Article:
In 2021, the American Cancer Society estimated that 235,760 new cases of lung cancer will be diagnosed in the United States. Lung cancer is the second most common cancer diagnosed in both men and women. Yet, it is the leading cause of death by far, with an estimate that 131,880 people will die from the disease in 2021.

Lung cancer mortality has declined by 54% since 1990 in men and by 30% since 2002 in women due to reductions in smoking, with the pace accelerating in recent years; from 2014 to 2018, the rate decreased by more than 5% per year in men and 4% per year in women.

Cigarette smoking is by far the most important risk factor for lung cancer, with approximately 80% of lung cancer deaths in the United States still caused by smoking. Risk increases with both quantity and duration of smoking. Cigar and pipe smoking also increase risk. Exposure to radon gas, which is released from soil and can accumulate in indoor air, is the second-leading cause of lung cancer in the United States. Other factors associated with increased risk include exposure to secondhand smoke (2.7% of new cases, the equivalent of 6,400 in 2021), asbestos (particularly among individuals who smoke), certain metals (chromium, cadmium, arsenic), some organic chemicals, radiation, air pollution, and diesel exhaust. Specific occupational exposures that increase risk include rubber manufacturing, paving, roofing, painting, and chimney sweeping.

In a large U.S. clinical trial, screening with low-dose computed tomography (LDCT) reduced lung cancer mortality by about 20% compared to standard chest x-ray among individuals who currently smoke or individuals with a smoking history (quit within 15 years) of at least 30 pack-years. Based largely on this information, the American Cancer Society issued guidelines in 2013 recommending annual lung cancer screening for individuals who currently smoke or individuals with a smoking history of at least 30 pack-years, who are aged 55-74 and are in relatively good health and have undergone evidence-based smoking cessation counseling and a process of shared decision making with a clinician that included a description of the potential benefits and harms of screening. Recently, two European trials reported even larger mortality reductions for screening among a more moderate risk pool. In March 2021, the USPSTF released an update of their 2013 recommendation statement for annual screening for lung cancer with LDCT. The updated recommendation retains the Grade B recommendation. Under the Affordable Care Act, or as it’s commonly known, the ACA, Grade A & B recommendations must be covered by most private health insurance plans and Medicaid expansion with no out-of-pocket costs. For more about the USPSTF Grade Definitions, please visit: Link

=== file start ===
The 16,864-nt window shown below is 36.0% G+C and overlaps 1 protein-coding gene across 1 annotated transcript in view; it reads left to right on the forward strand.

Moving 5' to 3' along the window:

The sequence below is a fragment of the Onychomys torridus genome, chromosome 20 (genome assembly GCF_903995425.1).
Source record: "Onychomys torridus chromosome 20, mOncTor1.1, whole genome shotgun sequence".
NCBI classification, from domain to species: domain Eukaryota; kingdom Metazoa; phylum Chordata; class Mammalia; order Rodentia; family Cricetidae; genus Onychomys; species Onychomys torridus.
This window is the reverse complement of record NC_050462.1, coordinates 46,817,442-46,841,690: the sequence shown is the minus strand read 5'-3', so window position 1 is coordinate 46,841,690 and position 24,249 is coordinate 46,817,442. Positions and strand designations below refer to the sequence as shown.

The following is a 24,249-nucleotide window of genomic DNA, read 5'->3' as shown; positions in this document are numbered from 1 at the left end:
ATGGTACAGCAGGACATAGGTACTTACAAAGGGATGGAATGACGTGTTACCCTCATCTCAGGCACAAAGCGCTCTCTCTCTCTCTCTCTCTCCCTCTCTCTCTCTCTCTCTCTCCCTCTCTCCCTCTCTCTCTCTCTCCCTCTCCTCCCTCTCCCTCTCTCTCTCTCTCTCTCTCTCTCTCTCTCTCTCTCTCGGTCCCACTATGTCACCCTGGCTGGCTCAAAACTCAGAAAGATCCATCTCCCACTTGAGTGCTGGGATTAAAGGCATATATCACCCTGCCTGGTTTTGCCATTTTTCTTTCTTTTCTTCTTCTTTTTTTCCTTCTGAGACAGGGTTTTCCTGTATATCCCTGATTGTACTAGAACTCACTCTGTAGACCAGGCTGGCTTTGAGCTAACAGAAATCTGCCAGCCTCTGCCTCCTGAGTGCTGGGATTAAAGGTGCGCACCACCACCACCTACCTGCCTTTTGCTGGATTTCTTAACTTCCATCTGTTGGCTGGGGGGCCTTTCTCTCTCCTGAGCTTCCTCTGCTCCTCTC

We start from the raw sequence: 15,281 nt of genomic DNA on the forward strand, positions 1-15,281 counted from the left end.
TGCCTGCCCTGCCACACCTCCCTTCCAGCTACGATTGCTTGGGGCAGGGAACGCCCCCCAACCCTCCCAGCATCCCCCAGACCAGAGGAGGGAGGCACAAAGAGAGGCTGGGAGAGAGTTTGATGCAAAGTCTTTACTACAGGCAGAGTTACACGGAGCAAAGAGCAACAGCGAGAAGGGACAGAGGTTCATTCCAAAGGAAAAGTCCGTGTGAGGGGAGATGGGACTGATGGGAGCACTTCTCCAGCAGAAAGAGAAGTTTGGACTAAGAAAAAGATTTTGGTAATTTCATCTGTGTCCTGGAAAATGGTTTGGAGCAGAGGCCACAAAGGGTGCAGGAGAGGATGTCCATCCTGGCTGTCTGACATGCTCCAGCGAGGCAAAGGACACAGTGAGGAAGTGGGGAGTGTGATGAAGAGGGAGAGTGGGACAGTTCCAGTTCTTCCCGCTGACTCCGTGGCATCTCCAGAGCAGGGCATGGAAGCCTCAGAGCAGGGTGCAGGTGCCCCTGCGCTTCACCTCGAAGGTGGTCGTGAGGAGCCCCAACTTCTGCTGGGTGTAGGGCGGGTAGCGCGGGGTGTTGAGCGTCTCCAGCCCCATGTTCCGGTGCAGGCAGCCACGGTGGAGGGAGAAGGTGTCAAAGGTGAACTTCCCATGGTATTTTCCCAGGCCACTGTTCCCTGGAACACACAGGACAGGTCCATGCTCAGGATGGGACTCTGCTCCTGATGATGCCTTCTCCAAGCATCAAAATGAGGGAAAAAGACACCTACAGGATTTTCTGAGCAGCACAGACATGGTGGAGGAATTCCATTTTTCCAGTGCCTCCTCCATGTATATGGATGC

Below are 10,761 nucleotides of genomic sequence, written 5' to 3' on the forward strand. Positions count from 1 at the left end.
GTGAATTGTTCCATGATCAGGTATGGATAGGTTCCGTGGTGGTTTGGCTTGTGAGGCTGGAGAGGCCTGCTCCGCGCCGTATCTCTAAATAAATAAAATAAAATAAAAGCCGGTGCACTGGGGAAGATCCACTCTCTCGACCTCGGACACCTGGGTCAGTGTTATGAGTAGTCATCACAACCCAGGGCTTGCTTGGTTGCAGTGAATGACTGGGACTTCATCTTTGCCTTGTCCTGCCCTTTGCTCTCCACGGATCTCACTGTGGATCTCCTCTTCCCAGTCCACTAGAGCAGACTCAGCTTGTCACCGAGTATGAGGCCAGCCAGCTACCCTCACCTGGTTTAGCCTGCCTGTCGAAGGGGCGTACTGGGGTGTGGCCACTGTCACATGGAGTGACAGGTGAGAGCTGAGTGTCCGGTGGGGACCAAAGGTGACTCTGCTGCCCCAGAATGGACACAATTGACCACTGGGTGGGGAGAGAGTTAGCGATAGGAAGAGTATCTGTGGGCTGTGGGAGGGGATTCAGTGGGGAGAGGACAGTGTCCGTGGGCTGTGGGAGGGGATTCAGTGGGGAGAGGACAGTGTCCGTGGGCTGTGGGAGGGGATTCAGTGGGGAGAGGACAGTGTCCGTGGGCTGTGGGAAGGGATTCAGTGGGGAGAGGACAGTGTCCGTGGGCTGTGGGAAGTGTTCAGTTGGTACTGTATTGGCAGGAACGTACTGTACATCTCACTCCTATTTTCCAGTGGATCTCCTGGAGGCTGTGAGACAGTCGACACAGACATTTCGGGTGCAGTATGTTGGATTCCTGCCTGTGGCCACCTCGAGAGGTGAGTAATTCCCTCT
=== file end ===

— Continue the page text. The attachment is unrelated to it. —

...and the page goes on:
The updated criteria included:

  • Adults aged 50 to 80 years
  • Individuals who have at least a 20 pack-year smoking history and currently smoke or have quit within the past 15 years
  • Screening should be discontinued once an individual reaches age 80, has not smoked for 15 years, or develops a health problem that may limit life expectancy or the ability or willingness to have curative lung cancer surgery

The USPSTF’s full recommendation statement can be found here: Link

For more information about the burden of lung cancer, please access the following websites:

The American Cancer Society’s (ACS) Cancer Facts and Figures is an annual publication of the most current cancer statistics for the U.S. and states.

The ACS’ Cancer Statistics Center website gives the user an opportunity to explore, interact with, and share cancer statistics.

The National Cancer Institute’s (NCI) Surveillance, Epidemiology, and End Results (SEER) Program provides information on cancer statistics.

NCI’s Interactive Tools, Maps, and Graphs.